Once again, insert strong privacy considerations here along with a myriad of details about data collection, quality, validity and audit controls.  Nevertheless – a very interesting thought exercise!  Feel free to comment with your own thoughts.

DISCLOSURE and DISCLAIMER: the above comments and thoughts are exclusively those of Frank Potter.  Although Frank is an employee of Alberta Health, the above opinions do not necessarily represent the opinions of the Department or Ministry. 


Information Development has posted a new item, ‘The Internet of Humans

The Internet of Things became a more frequently heard phrase over the last decade as more things embedded with radio-frequency identification (RFID) tags, or similar technology, allowed objects to be uniquely identified, inventoried, and tracked by computers.  Early adopters focused on inventory control and supply chain management, but the growing fields of application include smart meters, smart appliances, and, of course, smart phones.

The concept is referred to the Internet of Things to differentiate its machine-generated data from the data generated directly by humans typing, taking pictures, recording videos, scanning bar codes, etc.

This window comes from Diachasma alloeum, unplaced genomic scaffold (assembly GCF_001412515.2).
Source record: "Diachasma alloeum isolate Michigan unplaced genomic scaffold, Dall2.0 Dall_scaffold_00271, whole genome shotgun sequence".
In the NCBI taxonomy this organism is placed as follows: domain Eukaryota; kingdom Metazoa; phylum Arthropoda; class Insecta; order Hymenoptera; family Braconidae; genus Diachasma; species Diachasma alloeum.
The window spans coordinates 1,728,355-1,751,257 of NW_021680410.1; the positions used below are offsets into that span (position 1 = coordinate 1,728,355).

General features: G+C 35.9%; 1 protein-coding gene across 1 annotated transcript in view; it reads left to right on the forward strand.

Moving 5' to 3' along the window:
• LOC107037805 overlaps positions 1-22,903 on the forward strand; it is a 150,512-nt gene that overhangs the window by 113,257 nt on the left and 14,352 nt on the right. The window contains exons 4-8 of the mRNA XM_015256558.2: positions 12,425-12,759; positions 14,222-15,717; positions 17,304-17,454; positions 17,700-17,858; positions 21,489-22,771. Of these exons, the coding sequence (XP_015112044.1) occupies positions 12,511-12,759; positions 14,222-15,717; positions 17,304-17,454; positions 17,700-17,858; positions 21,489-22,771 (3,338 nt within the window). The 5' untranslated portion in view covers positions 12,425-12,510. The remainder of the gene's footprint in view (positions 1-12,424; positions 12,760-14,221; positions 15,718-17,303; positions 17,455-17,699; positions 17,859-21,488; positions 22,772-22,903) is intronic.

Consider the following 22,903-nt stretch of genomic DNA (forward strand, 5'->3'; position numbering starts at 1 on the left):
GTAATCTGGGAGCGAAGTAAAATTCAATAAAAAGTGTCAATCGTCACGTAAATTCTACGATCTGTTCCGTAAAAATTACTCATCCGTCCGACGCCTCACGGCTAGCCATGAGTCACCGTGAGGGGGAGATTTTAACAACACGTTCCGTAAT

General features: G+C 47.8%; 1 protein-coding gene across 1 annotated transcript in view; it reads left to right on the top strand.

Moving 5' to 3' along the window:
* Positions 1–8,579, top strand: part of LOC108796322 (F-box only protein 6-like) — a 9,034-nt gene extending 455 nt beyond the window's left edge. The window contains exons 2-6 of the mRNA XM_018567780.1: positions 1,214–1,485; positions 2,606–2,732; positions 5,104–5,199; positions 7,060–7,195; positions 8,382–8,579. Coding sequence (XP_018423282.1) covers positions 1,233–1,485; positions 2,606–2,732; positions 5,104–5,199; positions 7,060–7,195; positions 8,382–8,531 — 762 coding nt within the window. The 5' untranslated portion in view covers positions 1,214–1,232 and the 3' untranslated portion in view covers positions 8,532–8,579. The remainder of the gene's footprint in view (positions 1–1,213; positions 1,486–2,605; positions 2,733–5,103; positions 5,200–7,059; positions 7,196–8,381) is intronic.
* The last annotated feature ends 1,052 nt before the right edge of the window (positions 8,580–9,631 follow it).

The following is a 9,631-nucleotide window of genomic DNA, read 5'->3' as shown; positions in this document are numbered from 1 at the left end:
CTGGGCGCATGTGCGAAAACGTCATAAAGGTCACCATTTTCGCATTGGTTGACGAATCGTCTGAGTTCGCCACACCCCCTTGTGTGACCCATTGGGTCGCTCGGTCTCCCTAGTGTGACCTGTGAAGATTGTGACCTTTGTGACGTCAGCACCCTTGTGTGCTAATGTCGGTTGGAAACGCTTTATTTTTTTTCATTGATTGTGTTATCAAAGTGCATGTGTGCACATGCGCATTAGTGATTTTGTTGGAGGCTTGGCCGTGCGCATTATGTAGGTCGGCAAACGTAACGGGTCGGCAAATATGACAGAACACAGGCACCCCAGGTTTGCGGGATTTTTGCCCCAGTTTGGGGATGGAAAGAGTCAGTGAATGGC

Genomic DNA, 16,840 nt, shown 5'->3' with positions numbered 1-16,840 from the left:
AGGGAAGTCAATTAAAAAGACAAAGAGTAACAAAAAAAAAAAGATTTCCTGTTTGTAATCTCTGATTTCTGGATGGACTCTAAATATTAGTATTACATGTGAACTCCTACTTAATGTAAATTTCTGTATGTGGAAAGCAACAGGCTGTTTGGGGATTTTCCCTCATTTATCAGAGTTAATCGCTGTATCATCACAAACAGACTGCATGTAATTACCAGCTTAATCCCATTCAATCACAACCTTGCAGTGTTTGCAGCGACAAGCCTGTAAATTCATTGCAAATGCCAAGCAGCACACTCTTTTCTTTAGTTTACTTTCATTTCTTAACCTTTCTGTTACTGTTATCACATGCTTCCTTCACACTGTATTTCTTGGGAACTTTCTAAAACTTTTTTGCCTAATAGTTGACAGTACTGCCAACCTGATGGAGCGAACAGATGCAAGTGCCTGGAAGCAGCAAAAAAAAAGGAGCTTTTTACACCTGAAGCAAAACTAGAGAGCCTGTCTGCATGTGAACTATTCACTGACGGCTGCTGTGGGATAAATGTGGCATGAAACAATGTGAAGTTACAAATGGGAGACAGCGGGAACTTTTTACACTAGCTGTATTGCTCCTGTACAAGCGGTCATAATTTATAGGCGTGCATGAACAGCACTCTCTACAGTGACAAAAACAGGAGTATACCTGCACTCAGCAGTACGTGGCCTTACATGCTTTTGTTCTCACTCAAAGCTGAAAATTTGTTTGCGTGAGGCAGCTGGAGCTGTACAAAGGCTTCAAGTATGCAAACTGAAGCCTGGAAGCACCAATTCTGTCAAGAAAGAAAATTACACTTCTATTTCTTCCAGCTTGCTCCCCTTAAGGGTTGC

The Internet of Things is the source of the category of big data known as sensor data, which is often the new type you come across while defining big data that requires you to start getting to know NoSQL.

In his book Too Big to Know, David Weinberger discussed another growing category of data facilitated by the Internet, namely the crowd-sourced knowledge of amateurs providing scientists with data to aid in their research.  “Science has a long tradition of embracing amateurs,” Weinberger explained.  “After all, truth is truth, no matter who utters it.”

The era of big data could be called the era of big utterance, and the Internet is the ultimate platform for crowd-sourcing the knowledge of amateurs.  Weinberger provided several examples, including websites like GalaxyZoo.orgeBird.org, and PatientsLikeMe.com, which, as Weinberger explained, “not only enables patients to share details about their treatments and responses but gathers that data, anonymizes it, and provides it to researchers, including to pharmaceutical companies.  The patients are providing highly pertinent information based on an expertise in a disease in which they have special credentials they have earned against their will.”  The intriguing term Weinberger used to describe the source of this crowd-sourced amateur knowledge was human sensors.

In our increasingly data-constructed world, where more data might soon be constructed by things than by humans, I couldn’t help but wonder whether the phrase the Internet of Humans needs to be frequently heard in the coming decades to not only differentiate machine-generated data from human-generated data, but, more importantly, to remind us that humans (amateurs and professionals alike) are a vital source of knowledge that no amount of data from any source could ever replace.